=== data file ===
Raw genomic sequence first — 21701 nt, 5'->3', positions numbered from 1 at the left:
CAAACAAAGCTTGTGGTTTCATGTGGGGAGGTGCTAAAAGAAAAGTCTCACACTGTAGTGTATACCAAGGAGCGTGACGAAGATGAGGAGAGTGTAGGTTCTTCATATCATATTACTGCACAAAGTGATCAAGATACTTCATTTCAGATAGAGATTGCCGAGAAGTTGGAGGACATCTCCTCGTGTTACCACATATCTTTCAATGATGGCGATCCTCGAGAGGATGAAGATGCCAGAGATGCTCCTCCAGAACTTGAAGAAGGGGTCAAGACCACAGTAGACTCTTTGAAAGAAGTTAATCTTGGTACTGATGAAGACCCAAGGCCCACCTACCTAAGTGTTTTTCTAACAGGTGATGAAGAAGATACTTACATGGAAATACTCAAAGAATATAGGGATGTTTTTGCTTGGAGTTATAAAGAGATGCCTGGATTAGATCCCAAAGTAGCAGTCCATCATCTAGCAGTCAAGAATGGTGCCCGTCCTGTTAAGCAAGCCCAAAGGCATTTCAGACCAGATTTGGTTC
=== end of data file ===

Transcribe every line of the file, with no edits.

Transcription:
Raw genomic sequence first — 21701 nt, 5'->3', positions numbered from 1 at the left:
CAAACAAAGCTTGTGGTTTCATGTGGGGAGGTGCTAAAAGAAAAGTCTCACACTGTAGTGTATACCAAGGAGCGTGACGAAGATGAGGAGAGTGTAGGTTCTTCATATCATATTACTGCACAAAGTGATCAAGATACTTCATTTCAGATAGAGATTGCCGAGAAGTTGGAGGACATCTCCTCGTGTTACCACATATCTTTCAATGATGGCGATCCTCGAGAGGATGAAGATGCCAGAGATGCTCCTCCAGAACTTGAAGAAGGGGTCAAGACCACAGTAGACTCTTTGAAAGAAGTTAATCTTGGTACTGATGAAGACCCAAGGCCCACCTACCTAAGTGTTTTTCTAACAGGTGATGAAGAAGATACTTACATGGAAATACTCAAAGAATATAGGGATGTTTTTGCTTGGAGTTATAAAGAGATGCCTGGATTAGATCCCAAAGTAGCAGTCCATCATCTAGCAGTCAAGAATGGTGCCCGTCCTGTTAAGCAAGCCCAAAGGCATTTCAGACCAGATTTGGTTC